Australian Prime Minister Scott Morrison makes a statement on cybersecurity in the House of Representatives on Feb. 18. (Mick Tsikas/EPA-EFE/REX/Shutterstock)

The months ahead of elections are the ones when liberal democracies tend to be most vulnerable. This has rarely been as pronounced as in recent years, with electoral divides widening across Europe and North America and with the emergence of another playing field for states aiming to exploit those divisions: cyberspace.

France, Germany and the United States are among countries hit by foreign governmental attacks since 2016, in which parties or parliaments were specifically targeted. Australia appears to be the latest victim of such an attack, after conservative Prime Minister Scott Morrison announced Monday that the country’s parliament and all major parties across the political spectrum were affected. A limited intrusion of parliamentary computer networks first came to light about two weeks ago, but a subsequent investigation revealed a far more extensive cyberattack.

Morrison said the intrusion had been planned by a “sophisticated state actor,” but he refrained from blaming any suspects. The attack, he said, had not resulted in a breach of electoral systems.

It is unclear how sophisticated the hack was, but the extent of the intrusion suggests a level of expertise that is usually associated with larger adversaries, such as Moscow or Beijing. The government in Canberra has accused both countries of hacks targeting Australian entities in recent years, but Beijing’s political interests in the region are likely to make China the key public suspect in this or any future intrusion.

Elections in Australia are expected to be held at some point before the end of May, and China has become a point of contention. Some have cautioned that Morrison’s less conciliatory approach could jeopardize its economic ties with the giant regional partner. His government banned Chinese tech giant Huawei from supplying equipment to Australia’s 5G mobile communications network last year — before major other allies announced similar moves. Morrison’s Liberal Party has also introduced stricter laws against foreign government interference, even though critics warned those steps would do little to prevent foreign meddling, but could significantly disrupt trade and diplomatic ties.

As part of the so-called Five Eyes Alliance, Australia remains a key security ally of the United States with a shared interest in countering Chinese influence, even though its deepening economic ties with Beijing have raised questions about the sustainability of such an approach.

An estimated 1.39 billion people live in China, whereas Australia’s population is about 25 million. China’s gross domestic product was already about 10 times as high as Australia’s last year, according to the International Monetary Fund (IMF), which also found China would account for more than 35 percent of global growth between 2017 and this year, compared to Australia’s far smaller 1.8 percent. (Tariffs imposed on China by the Trump administration since those IMF figures were released may lower Chinese growth in the short run.)

Finding the right approach in dealing with its biggest trading partner, China, has proved to be a minefield for all Australian parties. Amid economic concerns and pressure from state governments, Morrison has recently attempted a more careful balancing act in rebooting economic and diplomatic ties to Beijing, while maintaining a critical stance on the country’s treatment of the Uighur community and human rights activists, for instance.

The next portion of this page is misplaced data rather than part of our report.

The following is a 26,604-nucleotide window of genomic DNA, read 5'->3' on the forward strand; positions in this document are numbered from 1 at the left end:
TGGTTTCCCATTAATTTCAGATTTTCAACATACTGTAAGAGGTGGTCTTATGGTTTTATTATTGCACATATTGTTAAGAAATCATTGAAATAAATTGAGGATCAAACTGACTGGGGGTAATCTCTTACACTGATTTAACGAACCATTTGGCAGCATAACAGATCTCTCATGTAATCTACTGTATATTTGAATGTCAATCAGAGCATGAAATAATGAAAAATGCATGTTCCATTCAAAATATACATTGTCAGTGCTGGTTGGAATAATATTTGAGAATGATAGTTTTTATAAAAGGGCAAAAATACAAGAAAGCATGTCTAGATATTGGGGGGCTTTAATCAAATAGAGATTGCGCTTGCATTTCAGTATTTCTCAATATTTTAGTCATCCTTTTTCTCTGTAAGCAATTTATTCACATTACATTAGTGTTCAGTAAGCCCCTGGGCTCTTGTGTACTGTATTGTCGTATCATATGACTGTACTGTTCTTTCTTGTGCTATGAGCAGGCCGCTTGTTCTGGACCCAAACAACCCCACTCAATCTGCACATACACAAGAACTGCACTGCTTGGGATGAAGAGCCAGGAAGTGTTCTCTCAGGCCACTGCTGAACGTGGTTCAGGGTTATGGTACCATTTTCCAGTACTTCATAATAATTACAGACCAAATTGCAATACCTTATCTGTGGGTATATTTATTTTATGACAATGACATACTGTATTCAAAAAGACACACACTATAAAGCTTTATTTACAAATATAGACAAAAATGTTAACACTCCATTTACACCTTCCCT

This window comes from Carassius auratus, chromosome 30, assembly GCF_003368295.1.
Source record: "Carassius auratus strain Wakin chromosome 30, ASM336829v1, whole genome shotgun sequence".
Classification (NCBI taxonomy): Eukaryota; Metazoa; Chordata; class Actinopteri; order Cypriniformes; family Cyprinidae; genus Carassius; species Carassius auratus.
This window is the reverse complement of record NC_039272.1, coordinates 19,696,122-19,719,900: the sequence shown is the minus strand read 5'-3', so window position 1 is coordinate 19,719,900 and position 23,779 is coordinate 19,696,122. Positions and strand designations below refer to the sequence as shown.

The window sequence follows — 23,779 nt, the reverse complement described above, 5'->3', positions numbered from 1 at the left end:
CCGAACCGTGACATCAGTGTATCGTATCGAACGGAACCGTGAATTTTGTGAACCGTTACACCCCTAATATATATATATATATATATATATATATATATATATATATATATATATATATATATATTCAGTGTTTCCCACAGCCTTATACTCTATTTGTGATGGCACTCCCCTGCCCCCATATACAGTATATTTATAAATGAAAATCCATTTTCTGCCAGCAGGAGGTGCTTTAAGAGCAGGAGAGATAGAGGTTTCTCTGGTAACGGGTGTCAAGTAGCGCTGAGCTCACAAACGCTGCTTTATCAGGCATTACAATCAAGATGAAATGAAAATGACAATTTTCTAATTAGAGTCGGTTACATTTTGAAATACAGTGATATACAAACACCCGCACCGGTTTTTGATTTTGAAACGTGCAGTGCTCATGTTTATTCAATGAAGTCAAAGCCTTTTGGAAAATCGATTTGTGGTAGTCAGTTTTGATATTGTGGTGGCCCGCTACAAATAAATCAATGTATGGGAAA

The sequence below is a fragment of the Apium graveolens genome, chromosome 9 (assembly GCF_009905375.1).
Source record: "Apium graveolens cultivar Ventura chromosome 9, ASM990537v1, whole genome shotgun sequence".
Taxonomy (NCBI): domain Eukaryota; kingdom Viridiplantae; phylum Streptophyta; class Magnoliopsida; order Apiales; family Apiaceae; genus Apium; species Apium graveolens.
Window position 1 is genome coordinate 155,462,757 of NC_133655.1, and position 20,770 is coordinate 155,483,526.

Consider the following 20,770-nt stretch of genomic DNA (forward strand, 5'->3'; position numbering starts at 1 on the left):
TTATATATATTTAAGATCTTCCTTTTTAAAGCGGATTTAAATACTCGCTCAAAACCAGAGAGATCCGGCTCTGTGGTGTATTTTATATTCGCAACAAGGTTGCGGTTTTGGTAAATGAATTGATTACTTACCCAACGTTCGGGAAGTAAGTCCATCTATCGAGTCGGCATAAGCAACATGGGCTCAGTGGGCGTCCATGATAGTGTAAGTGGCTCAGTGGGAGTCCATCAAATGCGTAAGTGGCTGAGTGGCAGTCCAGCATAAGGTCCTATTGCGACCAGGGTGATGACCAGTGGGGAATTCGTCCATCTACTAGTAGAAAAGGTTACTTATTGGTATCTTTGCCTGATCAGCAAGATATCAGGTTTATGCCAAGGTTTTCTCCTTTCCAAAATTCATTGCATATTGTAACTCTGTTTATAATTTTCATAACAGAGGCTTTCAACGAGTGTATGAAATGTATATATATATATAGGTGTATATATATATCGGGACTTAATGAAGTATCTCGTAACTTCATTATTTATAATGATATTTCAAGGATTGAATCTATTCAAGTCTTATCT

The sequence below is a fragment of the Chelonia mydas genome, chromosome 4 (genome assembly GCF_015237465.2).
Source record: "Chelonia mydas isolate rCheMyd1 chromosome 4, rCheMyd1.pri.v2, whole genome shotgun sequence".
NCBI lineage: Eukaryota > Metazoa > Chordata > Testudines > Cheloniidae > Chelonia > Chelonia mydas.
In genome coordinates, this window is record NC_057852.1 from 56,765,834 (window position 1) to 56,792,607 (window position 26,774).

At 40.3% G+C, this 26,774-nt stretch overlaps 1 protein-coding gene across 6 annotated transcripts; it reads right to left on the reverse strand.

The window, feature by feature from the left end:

Those considerations probably would play into any decision by Australia to publicly blame key suspects in the most recent cyber hack. But even if the incident does not trigger yet another diplomatic spat, the hack will contribute to concerns that China or any other foreign state actor may be looking for ways to turn the country’s foreign dependencies into political leverage, as Russia has attempted before.

Both China and Russia, analysts say, are pursuing the same strategy by sowing doubts among voters about the integrity of election processes through hacks and subsequent leaks.

In 2016, the Russians allegedly handed over emails to WikiLeaks after hacking the Democratic National Committee, during a campaign in which then-presidential candidate Donald Trump urged Russia to hack the email servers of Hillary Clinton, his Democratic rival. (Then-FBI Director James B. Comey later said that some Republican National Committee networks were also hacked. The extracted files were not leaked, however.) Months later, French presidential-candidate Emmanuel Macron’s En Marche movement became the target of another attack, which was later blamed on Russian state actors.

Both incidents occurred in countries where Russia was thought to have far better ties with the opposition than with the incumbent party. France’s far-right party openly praised Russian President Vladimir Putin, while Trump vowed to reboot relations.

Ironically, Australia was among the first Western nations to experience how vulnerable its online communications were to foreign nations. Media outlets in the country reported in 2011 that Chinese hackers had gained access to the country’s parliamentary communications and may have extracted thousands of confidential emails and documents.

Eight years on, there’s a growing consensus that leaks and privacy breaches in liberal democracies appear to have become the new normal — in France, in the United States and in Australia.

“We are not exempt or immune,” Bill Shorten, the Australian Labor Party leader, said Monday.

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